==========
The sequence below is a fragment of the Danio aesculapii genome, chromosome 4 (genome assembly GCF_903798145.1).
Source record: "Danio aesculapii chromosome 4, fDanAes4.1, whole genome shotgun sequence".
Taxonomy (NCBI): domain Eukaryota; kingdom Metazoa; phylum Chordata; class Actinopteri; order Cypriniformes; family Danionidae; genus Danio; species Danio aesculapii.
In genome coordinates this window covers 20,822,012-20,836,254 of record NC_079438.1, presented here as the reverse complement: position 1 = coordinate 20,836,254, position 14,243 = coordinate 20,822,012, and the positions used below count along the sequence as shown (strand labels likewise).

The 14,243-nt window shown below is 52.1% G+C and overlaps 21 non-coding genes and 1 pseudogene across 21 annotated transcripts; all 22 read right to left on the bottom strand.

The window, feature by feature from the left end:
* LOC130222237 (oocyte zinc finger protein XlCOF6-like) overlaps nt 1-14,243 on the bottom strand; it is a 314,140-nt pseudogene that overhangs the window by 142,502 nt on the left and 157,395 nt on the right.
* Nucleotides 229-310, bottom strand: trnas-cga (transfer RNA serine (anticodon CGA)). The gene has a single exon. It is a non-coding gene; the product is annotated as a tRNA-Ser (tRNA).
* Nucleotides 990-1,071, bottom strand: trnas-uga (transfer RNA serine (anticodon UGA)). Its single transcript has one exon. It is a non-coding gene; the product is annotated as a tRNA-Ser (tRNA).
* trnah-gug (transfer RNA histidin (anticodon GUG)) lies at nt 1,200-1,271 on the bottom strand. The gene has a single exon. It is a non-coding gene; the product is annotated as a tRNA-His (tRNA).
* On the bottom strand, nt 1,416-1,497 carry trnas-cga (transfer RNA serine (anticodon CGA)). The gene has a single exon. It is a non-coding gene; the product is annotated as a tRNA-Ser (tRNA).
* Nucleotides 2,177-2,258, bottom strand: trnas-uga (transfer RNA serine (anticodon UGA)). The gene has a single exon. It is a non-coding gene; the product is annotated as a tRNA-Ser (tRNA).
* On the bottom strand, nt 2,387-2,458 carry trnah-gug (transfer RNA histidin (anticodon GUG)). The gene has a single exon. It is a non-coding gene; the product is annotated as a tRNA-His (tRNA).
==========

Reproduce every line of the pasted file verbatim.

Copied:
The sequence below is a fragment of the Danio aesculapii genome, chromosome 4 (genome assembly GCF_903798145.1).
Source record: "Danio aesculapii chromosome 4, fDanAes4.1, whole genome shotgun sequence".
Taxonomy (NCBI): domain Eukaryota; kingdom Metazoa; phylum Chordata; class Actinopteri; order Cypriniformes; family Danionidae; genus Danio; species Danio aesculapii.
In genome coordinates this window covers 20,822,012-20,836,254 of record NC_079438.1, presented here as the reverse complement: position 1 = coordinate 20,836,254, position 14,243 = coordinate 20,822,012, and the positions used below count along the sequence as shown (strand labels likewise).

The 14,243-nt window shown below is 52.1% G+C and overlaps 21 non-coding genes and 1 pseudogene across 21 annotated transcripts; all 22 read right to left on the bottom strand.

The window, feature by feature from the left end:
* LOC130222237 (oocyte zinc finger protein XlCOF6-like) overlaps nt 1-14,243 on the bottom strand; it is a 314,140-nt pseudogene that overhangs the window by 142,502 nt on the left and 157,395 nt on the right.
* Nucleotides 229-310, bottom strand: trnas-cga (transfer RNA serine (anticodon CGA)). The gene has a single exon. It is a non-coding gene; the product is annotated as a tRNA-Ser (tRNA).
* Nucleotides 990-1,071, bottom strand: trnas-uga (transfer RNA serine (anticodon UGA)). Its single transcript has one exon. It is a non-coding gene; the product is annotated as a tRNA-Ser (tRNA).
* trnah-gug (transfer RNA histidin (anticodon GUG)) lies at nt 1,200-1,271 on the bottom strand. The gene has a single exon. It is a non-coding gene; the product is annotated as a tRNA-His (tRNA).
* On the bottom strand, nt 1,416-1,497 carry trnas-cga (transfer RNA serine (anticodon CGA)). The gene has a single exon. It is a non-coding gene; the product is annotated as a tRNA-Ser (tRNA).
* Nucleotides 2,177-2,258, bottom strand: trnas-uga (transfer RNA serine (anticodon UGA)). The gene has a single exon. It is a non-coding gene; the product is annotated as a tRNA-Ser (tRNA).
* On the bottom strand, nt 2,387-2,458 carry trnah-gug (transfer RNA histidin (anticodon GUG)). The gene has a single exon. It is a non-coding gene; the product is annotated as a tRNA-His (tRNA).